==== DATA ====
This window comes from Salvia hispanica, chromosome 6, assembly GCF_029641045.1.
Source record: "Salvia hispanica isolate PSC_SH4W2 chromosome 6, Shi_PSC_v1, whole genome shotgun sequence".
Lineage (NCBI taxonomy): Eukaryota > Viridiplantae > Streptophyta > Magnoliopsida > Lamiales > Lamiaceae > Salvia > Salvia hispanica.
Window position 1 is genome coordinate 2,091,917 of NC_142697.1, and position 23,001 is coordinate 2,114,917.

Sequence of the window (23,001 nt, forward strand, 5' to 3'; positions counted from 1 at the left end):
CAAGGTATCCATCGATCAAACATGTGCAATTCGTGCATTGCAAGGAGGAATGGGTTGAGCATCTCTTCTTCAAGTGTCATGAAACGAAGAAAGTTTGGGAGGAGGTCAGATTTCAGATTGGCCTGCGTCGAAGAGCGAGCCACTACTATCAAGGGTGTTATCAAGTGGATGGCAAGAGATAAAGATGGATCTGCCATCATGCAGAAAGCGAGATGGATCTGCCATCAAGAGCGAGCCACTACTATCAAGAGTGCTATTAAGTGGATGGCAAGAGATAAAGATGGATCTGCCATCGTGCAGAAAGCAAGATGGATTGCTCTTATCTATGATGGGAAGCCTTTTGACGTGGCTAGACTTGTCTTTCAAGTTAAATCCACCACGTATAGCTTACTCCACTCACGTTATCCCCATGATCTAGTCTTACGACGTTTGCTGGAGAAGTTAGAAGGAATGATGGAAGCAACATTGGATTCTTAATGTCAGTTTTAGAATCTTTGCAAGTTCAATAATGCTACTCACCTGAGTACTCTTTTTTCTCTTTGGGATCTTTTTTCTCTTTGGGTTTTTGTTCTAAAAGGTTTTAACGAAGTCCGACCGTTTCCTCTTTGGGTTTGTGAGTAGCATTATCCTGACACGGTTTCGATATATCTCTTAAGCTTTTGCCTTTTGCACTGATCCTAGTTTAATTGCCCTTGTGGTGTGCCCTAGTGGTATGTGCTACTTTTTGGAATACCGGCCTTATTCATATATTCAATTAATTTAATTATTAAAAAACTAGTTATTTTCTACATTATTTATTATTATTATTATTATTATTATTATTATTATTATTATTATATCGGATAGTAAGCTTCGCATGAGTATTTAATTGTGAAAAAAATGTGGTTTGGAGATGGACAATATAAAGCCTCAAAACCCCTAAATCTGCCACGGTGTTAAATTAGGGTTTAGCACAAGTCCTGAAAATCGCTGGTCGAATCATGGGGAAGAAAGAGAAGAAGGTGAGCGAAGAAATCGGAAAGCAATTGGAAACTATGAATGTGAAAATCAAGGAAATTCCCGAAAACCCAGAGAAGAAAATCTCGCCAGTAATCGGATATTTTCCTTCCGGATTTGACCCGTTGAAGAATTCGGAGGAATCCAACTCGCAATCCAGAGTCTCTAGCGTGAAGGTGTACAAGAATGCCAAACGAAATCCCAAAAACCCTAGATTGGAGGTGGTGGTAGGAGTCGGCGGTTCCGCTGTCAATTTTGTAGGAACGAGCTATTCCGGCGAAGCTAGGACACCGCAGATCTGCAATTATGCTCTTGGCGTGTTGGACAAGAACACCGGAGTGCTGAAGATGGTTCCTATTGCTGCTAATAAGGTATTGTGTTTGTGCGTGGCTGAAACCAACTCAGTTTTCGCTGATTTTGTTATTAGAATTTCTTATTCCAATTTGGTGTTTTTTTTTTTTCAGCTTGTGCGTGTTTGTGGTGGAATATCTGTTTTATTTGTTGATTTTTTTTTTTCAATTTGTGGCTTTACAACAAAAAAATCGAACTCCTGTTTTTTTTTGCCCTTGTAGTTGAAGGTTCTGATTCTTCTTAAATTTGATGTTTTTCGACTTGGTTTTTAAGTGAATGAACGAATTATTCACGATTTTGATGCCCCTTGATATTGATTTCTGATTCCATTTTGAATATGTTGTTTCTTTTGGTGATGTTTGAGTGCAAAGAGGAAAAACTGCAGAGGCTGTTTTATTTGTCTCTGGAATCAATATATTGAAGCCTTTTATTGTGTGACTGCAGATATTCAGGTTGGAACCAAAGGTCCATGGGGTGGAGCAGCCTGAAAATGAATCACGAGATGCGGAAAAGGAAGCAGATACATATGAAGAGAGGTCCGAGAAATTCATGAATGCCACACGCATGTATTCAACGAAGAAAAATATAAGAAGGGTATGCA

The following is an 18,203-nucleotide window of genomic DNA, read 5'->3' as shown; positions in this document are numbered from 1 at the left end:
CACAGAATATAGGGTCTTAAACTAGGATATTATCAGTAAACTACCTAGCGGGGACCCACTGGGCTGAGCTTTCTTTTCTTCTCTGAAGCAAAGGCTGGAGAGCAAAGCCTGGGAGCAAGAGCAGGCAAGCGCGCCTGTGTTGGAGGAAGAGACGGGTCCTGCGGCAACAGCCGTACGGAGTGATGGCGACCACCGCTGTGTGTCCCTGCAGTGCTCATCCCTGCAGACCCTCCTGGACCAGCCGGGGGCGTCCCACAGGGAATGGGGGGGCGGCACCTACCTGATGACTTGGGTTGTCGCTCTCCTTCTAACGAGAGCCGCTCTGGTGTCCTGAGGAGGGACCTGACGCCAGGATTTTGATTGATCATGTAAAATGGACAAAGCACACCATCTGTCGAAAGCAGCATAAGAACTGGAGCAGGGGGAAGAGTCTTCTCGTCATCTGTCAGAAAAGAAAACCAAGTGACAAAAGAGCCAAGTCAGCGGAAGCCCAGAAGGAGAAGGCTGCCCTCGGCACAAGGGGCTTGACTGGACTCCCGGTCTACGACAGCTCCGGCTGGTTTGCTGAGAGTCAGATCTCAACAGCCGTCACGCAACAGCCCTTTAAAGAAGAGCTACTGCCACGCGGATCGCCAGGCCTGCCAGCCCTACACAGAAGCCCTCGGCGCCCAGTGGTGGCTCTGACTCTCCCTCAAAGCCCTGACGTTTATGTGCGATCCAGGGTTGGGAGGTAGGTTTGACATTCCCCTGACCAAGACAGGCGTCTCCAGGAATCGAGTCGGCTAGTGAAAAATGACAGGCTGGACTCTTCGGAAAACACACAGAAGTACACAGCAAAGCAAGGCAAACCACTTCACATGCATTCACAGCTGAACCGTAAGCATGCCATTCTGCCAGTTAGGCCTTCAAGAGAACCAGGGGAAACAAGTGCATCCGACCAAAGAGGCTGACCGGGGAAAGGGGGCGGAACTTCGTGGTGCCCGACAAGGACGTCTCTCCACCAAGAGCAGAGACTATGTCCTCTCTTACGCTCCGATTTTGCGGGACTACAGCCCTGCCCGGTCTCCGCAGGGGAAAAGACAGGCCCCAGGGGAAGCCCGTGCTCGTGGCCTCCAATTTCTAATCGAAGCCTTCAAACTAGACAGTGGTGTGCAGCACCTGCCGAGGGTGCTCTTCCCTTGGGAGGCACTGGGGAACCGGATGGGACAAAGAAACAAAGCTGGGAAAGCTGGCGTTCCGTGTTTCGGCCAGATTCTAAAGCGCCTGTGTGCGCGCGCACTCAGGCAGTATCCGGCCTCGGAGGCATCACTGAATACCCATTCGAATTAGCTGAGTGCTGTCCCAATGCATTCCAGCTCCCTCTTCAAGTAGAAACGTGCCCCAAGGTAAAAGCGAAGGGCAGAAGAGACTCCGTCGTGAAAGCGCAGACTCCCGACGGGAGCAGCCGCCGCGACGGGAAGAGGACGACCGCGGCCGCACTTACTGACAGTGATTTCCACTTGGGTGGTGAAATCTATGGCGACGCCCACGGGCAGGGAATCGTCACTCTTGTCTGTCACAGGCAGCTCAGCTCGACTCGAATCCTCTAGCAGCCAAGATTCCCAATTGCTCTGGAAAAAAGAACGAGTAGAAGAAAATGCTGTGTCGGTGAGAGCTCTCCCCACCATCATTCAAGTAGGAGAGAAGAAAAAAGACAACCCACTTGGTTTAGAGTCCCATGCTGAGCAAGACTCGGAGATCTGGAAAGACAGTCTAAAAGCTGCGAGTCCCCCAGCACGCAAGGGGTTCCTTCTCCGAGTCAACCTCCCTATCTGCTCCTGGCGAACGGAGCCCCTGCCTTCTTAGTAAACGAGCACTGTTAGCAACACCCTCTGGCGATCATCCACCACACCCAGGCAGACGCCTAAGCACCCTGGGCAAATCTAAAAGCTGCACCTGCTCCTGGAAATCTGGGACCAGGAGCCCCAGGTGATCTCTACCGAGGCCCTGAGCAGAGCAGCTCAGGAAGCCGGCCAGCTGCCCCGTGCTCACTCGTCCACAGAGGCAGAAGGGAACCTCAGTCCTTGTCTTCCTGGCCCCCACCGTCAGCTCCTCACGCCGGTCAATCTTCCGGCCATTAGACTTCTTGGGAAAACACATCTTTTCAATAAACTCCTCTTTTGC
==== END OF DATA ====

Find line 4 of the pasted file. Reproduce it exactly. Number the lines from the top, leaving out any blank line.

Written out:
Window position 1 is genome coordinate 2,091,917 of NC_142697.1, and position 23,001 is coordinate 2,114,917.